The trashy 'festivity' of Halloween has risen to prominence because we are unable to face the idea of the "Church Suffering'

I have been reading various negative comments about the new kind of Halloween foisted upon us – from America apparently – in newspaper columns. And of course, you can’t shop in our local Tesco in town without being aware of the huge piles of plastic devilry on display, as well as shelf stackers dressed up as wizards. But the whole ghoulish circus had not really impinged on me until this morning, when I went to our village shop to buy cigarettes for my mother.

There was our cheerful, middle-aged, buxom counter assistant squeezed into an odd assemblage of black drapes with a skull face mask hanging around her neck. She apologised for her appearance and told me she was meant to be a skeleton. The other assistant, a small thin lady of venerable years, was got up as a witch: pointed hat, long straggly hair and more black drapes. There were piles of broomsticks and tridents by the door. Then it came home to me: if a small, friendly Co-op in an undistinguished little village in the Chilterns is making its respectable female staff wear this ridiculous gear, then the country really has sold out to the cheap Americanisation of our culture.

It’s a pity about Tesco too; but having read that the company is now a keen supporter of Gay Pride, I am not surprised that it wants to make money out of any passing “festive” fancy such as Halloween. But our local village shop: what is the Co-op thinking of? Profits, I guess. A local Catholic parish has tried to counter this pagan dumb show in recent years by organising a fancy dress parade for junior parishioners at All Saints – all dressed as their favourite saint. The idea is to challenge the gaudy fancy dress with real theology: to make friends with these heroic people who lived such exemplary lives, so that when we die we hope to join them in heaven.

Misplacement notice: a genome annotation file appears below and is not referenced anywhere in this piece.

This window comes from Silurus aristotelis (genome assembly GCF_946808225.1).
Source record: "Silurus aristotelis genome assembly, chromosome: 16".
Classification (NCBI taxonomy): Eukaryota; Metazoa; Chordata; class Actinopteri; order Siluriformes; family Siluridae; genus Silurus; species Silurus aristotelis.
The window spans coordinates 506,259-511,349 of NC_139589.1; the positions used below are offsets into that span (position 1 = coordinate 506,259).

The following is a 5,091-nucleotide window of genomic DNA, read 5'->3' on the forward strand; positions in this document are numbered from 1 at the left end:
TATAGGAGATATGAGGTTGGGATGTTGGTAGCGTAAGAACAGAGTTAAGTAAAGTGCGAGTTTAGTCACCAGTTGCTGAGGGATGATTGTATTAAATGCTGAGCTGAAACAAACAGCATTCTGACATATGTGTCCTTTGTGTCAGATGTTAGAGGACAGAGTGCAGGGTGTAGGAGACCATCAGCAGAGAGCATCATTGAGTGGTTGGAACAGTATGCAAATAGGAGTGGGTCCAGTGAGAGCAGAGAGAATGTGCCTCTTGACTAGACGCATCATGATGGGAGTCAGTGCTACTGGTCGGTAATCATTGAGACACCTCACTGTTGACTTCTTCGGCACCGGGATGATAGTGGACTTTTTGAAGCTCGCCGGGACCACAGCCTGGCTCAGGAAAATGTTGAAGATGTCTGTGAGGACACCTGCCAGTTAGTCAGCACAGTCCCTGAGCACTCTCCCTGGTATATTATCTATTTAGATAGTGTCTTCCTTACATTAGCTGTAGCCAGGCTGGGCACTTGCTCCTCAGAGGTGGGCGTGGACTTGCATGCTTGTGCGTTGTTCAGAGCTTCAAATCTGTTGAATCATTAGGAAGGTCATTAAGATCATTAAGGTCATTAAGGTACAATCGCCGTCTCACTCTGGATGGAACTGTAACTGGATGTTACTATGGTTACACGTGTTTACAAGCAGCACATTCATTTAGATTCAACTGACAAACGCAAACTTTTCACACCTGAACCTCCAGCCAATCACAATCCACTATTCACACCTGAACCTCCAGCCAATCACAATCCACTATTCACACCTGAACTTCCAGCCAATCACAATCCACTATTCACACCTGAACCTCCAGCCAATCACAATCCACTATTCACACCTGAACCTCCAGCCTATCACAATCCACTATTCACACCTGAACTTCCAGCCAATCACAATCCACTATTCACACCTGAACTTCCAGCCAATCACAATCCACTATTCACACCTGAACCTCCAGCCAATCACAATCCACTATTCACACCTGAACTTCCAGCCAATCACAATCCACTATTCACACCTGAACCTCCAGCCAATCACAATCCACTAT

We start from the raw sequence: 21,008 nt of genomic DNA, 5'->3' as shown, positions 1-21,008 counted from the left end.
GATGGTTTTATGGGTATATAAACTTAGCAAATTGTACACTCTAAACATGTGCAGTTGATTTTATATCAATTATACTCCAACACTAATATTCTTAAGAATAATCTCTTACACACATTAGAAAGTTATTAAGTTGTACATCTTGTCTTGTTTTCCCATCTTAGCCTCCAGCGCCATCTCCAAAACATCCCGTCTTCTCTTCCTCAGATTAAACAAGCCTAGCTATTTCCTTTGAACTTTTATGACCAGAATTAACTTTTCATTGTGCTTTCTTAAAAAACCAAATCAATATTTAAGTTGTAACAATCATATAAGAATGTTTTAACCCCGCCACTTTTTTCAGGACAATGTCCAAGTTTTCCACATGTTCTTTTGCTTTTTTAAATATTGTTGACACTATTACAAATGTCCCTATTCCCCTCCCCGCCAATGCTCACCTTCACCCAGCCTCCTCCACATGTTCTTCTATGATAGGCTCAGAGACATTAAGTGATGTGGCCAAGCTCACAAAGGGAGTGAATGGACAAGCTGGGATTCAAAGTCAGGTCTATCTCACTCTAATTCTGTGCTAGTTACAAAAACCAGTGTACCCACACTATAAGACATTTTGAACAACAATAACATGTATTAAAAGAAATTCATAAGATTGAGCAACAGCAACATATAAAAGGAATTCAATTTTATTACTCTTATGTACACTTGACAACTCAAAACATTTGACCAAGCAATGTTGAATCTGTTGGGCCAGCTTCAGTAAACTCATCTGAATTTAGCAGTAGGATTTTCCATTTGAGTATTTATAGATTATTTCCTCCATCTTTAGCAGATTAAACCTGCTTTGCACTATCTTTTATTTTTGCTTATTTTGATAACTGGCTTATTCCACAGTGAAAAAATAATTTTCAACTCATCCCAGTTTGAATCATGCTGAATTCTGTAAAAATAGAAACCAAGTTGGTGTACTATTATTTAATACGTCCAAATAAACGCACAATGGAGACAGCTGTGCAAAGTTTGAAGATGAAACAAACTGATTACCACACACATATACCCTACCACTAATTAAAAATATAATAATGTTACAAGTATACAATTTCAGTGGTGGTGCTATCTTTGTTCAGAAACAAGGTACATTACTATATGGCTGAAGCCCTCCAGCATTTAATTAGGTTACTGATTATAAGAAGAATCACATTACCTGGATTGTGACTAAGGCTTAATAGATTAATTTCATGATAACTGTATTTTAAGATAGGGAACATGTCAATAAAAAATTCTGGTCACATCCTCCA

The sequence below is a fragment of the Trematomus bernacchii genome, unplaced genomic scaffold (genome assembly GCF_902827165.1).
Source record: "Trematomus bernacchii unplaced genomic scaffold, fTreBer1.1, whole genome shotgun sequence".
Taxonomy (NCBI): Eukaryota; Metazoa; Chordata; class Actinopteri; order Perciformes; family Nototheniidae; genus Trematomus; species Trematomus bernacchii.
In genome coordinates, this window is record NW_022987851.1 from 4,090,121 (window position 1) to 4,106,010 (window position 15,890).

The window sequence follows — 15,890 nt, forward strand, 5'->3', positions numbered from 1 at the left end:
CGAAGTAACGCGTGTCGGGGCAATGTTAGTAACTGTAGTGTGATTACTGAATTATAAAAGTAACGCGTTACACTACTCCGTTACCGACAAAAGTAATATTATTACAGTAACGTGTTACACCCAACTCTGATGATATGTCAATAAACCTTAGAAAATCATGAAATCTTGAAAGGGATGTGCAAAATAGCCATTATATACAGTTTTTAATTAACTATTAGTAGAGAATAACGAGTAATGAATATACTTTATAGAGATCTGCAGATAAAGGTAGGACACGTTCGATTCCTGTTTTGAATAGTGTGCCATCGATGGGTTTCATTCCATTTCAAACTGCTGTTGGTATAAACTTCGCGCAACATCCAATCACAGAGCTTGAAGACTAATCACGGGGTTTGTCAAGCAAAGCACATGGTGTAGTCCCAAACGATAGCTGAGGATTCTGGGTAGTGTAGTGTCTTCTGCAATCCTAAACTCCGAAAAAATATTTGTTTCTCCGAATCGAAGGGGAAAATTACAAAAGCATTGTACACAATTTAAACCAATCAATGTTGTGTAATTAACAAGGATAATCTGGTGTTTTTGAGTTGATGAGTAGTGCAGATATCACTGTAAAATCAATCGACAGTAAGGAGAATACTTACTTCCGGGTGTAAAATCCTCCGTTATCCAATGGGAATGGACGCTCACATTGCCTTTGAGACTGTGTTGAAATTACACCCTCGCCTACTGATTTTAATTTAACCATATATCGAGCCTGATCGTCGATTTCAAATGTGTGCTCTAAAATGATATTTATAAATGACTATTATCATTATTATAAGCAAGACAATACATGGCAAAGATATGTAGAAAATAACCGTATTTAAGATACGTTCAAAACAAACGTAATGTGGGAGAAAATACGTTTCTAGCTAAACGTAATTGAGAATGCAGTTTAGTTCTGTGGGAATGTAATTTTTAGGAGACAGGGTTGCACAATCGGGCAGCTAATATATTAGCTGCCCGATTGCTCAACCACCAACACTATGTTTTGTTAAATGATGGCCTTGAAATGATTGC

Advert

The best way to counter the Halloween juggernaut is to take the two great Feasts associated with it with proper seriousness: All Saints and All Souls. I am not sure why the old phrase “the Church Suffering”, to denote those holy souls still in Purgatory, has been changed to “the Church Expectant”; perhaps because the word ‘Suffering’ sounds too harsh and gets confused with the permanent suffering of Hell. But “Expectant” leaves out the idea of “suffering” altogether – when the testimony of the saints has always been that the suffering of Purgatory is greater than anything we can experience on earth. That is a scary thought, though not as scary as knowing that the Evil One still wanders the world for the ruin of souls.

A recent news item from Rome Reports news agency relates that an Italian priest, Fr Marcello Stanzione, has written a book with the title (translated): “365 Days with the Souls in Purgatory”. It is a collection of the thoughts of saints such as St Catherine of Genoa and St Faustina Kowalska, reflections of the popes and traditional Catholic devotions, that can be read daily throughout the year. Obviously it’s going to be Silvio Berlusconi’s bedtime reading.

Advert

Cover for web